IT’s not just what you eat that raises your risk of obesity and type 2 diabetes – researchers now say what time you eat may also play a role.
Late night eating is linked to higher blood pressure, larger BMI and poorer blood sugar control.
Scientists say this is because the digestive system is less efficient at night because of something called circadian rhythms.
Circadian rhythms are the 24-hour cycles that dictate everything from when we feel sleepy to when our immune cells are most active.
And these cycles enable our bodies to prepare for regular events – including the arrival of food.
Our digestive system is no exception – as we produce less saliva at night, our stomach produces fewer digestive juices, the intestinal contractions that move food through the gut slows down and we are less sensitive to the hormone insulin.
This means we process food more efficiently during the day.
Our bodies are set up like this as for most of human history eating has been done during the day and night-time was for sleep.
Professor Satchin Panda, who researches circadian rhythms at the Salk Institute in California, said: “We have been hard-wired to go through this daily cycle.”
Despite this, with the invention of electric light, many people are now staying up later and eating long after sunset.
Experts are now warning this could have potential negative consequences for our health.
Worse heart health
For example, a recent study presented at an American Heart Association conference revealed that the more a woman ate after 6pm, the worse her heart health was.
She also had a greater risk of higher blood pressure and body mass index, and poorer long-term control of blood sugar.
Other studies have found that people who eat late have a greater risk of obesity and type 2 diabetes.
Professor Panda uncovered this while studying mice – and compressing the window when they ate food.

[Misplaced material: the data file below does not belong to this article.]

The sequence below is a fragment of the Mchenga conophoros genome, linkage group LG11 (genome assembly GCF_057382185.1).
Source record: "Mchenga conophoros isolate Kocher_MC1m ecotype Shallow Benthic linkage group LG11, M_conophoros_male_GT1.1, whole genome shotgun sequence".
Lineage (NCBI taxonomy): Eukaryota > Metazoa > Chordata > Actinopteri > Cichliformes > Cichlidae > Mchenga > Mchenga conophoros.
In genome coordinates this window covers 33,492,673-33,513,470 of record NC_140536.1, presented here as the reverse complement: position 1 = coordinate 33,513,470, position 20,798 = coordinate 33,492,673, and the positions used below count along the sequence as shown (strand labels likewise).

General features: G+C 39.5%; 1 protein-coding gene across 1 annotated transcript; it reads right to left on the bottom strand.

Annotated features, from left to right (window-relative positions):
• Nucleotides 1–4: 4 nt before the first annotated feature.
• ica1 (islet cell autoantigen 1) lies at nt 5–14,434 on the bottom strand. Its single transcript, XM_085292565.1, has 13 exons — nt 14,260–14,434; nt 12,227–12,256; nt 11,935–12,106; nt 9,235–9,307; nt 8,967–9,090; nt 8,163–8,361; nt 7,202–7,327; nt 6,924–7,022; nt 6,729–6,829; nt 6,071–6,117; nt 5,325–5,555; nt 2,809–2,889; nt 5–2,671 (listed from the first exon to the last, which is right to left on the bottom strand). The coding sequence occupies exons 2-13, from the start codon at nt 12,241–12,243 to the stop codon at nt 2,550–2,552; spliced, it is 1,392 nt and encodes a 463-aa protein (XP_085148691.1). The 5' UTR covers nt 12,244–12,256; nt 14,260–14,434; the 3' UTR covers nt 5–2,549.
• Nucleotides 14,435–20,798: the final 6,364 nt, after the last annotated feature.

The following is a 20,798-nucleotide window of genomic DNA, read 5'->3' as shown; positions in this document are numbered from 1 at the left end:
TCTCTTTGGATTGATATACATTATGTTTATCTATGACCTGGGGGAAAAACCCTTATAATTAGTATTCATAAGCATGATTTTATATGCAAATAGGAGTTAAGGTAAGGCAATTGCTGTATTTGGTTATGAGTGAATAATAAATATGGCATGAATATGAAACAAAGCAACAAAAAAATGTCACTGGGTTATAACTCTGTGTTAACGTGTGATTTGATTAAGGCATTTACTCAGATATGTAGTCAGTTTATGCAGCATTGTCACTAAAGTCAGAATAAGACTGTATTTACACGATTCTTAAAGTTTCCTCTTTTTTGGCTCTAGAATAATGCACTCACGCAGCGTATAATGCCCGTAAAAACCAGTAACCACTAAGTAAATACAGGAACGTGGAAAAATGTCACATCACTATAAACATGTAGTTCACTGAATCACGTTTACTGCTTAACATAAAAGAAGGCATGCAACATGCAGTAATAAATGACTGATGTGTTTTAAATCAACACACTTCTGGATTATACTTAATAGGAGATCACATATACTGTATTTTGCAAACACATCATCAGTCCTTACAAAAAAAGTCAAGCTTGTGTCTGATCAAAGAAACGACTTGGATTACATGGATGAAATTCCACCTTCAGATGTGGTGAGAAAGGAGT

Professor Panda fed two groups of mice the same high-fat, high-sugar diet – the only difference being one group had 24/7 food access and the other could eat only during an eight-hour window in their ‘daytime’.
What is type 2 diabetes?
Type 2 diabetes is a common condition that causes the level of sugar (glucose) in the blood to become too high.
It can cause symptoms like excessive thirst, needing to pee a lot and tiredness. It can also increase your risk of getting serious problems with your eyes, heart and nerves.
It’s a lifelong condition that can affect your everyday life. You may need to change your diet, take medicines and have regular check-ups.
It’s caused by problems with a chemical in the body (hormone) called insulin. It’s often linked to being overweight or inactive, or having a family history of type 2 diabetes.
Many people have type 2 diabetes without realising. This is because symptoms do not necessarily make you feel unwell.
Symptoms of type 2 diabetes include:
- Peeing more than usual, particularly at night
- Feeling thirsty all the time
- Feeling very tired
- Losing weight without trying to
- Itching around your penis or vagina, or repeatedly getting thrush
- Cuts or wounds taking longer to heal
- Blurred vision
On one hand, the first group gained weight and began to develop high cholesterol and type 2 diabetes.
However, the group on a time-restricted diet remained relatively slim and healthy – despite consuming the same number of calories.